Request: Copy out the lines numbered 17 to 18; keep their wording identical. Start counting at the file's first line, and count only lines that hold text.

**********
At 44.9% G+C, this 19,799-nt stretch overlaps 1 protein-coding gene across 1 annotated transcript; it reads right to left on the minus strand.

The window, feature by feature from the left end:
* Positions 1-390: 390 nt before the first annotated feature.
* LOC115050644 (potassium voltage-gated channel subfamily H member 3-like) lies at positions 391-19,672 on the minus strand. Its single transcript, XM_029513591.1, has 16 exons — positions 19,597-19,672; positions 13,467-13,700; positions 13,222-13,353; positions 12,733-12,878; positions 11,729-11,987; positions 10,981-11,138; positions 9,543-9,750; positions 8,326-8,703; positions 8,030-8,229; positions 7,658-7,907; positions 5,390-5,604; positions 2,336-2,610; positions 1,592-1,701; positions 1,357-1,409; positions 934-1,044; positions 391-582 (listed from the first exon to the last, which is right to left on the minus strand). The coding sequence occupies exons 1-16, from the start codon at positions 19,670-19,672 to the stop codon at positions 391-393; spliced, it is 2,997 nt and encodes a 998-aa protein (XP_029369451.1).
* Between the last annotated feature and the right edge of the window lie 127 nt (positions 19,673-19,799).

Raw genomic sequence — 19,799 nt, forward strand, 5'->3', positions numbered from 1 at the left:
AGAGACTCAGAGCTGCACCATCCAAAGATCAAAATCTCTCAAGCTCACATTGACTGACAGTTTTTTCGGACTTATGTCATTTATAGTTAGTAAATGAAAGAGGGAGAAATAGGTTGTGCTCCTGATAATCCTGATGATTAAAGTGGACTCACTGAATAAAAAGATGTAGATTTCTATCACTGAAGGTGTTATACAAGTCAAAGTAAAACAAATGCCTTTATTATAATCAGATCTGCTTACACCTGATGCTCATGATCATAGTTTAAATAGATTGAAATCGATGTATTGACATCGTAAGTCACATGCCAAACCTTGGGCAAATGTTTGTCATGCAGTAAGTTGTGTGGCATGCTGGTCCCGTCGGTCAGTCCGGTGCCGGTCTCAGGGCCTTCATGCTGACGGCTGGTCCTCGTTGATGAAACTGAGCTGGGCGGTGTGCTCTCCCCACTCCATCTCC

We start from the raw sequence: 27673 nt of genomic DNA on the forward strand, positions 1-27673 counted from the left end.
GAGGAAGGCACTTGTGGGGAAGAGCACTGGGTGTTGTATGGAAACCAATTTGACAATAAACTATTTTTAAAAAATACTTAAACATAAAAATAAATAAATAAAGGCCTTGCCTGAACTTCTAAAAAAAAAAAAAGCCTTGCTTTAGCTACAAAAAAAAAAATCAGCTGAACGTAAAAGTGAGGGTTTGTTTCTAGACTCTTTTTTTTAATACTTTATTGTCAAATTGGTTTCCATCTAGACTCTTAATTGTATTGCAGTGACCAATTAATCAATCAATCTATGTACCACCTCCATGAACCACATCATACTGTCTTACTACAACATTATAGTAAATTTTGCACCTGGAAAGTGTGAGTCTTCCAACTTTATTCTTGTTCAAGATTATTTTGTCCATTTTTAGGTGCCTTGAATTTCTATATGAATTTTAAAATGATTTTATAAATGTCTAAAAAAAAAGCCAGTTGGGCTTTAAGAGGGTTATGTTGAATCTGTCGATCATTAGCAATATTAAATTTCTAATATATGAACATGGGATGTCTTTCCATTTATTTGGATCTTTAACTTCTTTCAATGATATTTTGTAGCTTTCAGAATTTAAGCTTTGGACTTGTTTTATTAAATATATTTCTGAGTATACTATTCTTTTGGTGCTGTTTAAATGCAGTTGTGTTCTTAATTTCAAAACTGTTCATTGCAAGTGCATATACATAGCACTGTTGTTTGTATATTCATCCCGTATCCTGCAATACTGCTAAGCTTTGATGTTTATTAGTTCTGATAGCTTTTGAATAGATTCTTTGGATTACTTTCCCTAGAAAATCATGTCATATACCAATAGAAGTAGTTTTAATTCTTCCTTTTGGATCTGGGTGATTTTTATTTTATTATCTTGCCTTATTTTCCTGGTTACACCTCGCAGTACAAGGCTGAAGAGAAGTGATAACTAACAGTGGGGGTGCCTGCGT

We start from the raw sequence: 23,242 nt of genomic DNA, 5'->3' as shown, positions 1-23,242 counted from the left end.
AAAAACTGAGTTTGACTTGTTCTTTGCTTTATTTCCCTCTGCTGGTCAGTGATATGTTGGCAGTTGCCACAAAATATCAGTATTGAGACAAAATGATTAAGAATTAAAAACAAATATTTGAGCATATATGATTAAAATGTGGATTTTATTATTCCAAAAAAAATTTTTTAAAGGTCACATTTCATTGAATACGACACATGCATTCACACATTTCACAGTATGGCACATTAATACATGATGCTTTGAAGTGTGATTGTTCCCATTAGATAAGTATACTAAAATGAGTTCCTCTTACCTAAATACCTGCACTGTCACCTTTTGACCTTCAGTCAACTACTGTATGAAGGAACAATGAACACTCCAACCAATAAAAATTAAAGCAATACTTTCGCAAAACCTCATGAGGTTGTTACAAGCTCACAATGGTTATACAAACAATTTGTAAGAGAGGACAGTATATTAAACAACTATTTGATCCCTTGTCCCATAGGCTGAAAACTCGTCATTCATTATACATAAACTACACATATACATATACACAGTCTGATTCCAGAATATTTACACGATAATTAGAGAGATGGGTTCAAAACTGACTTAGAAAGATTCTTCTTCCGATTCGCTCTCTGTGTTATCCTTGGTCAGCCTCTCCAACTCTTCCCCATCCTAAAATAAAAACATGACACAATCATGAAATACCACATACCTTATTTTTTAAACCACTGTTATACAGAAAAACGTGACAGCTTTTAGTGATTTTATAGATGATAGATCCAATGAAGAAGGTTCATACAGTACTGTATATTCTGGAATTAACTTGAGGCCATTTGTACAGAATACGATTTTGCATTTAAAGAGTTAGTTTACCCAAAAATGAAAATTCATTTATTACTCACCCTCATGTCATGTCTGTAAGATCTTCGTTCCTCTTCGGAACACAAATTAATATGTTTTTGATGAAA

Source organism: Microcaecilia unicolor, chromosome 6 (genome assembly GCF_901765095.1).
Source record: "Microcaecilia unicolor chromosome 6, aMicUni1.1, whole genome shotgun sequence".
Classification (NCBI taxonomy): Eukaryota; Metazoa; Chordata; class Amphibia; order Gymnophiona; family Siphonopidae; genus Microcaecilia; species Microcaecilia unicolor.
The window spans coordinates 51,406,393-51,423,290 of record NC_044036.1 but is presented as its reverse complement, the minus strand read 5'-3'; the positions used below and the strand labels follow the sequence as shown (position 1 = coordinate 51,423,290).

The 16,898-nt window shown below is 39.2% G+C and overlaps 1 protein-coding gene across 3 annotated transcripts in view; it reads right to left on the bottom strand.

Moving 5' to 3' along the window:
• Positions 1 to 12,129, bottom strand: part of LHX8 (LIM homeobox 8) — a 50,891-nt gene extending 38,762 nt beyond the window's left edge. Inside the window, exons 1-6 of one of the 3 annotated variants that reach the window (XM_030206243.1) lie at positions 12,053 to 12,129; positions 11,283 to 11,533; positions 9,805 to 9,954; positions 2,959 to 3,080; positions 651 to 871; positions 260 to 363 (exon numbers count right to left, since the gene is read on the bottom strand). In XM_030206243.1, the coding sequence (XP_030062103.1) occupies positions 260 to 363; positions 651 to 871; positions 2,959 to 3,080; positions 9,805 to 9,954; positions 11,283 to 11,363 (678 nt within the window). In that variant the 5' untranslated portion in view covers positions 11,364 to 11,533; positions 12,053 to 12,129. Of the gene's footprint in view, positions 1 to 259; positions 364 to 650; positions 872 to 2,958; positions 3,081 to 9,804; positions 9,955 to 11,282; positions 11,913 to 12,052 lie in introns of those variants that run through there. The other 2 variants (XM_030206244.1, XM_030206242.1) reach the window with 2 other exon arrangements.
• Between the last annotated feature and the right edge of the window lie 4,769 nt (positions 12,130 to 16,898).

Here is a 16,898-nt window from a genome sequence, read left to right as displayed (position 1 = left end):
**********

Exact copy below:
Moving 5' to 3' along the window:
• Positions 1 to 12,129, bottom strand: part of LHX8 (LIM homeobox 8) — a 50,891-nt gene extending 38,762 nt beyond the window's left edge. Inside the window, exons 1-6 of one of the 3 annotated variants that reach the window (XM_030206243.1) lie at positions 12,053 to 12,129; positions 11,283 to 11,533; positions 9,805 to 9,954; positions 2,959 to 3,080; positions 651 to 871; positions 260 to 363 (exon numbers count right to left, since the gene is read on the bottom strand). In XM_030206243.1, the coding sequence (XP_030062103.1) occupies positions 260 to 363; positions 651 to 871; positions 2,959 to 3,080; positions 9,805 to 9,954; positions 11,283 to 11,363 (678 nt within the window). In that variant the 5' untranslated portion in view covers positions 11,364 to 11,533; positions 12,053 to 12,129. Of the gene's footprint in view, positions 1 to 259; positions 364 to 650; positions 872 to 2,958; positions 3,081 to 9,804; positions 9,955 to 11,282; positions 11,913 to 12,052 lie in introns of those variants that run through there. The other 2 variants (XM_030206244.1, XM_030206242.1) reach the window with 2 other exon arrangements.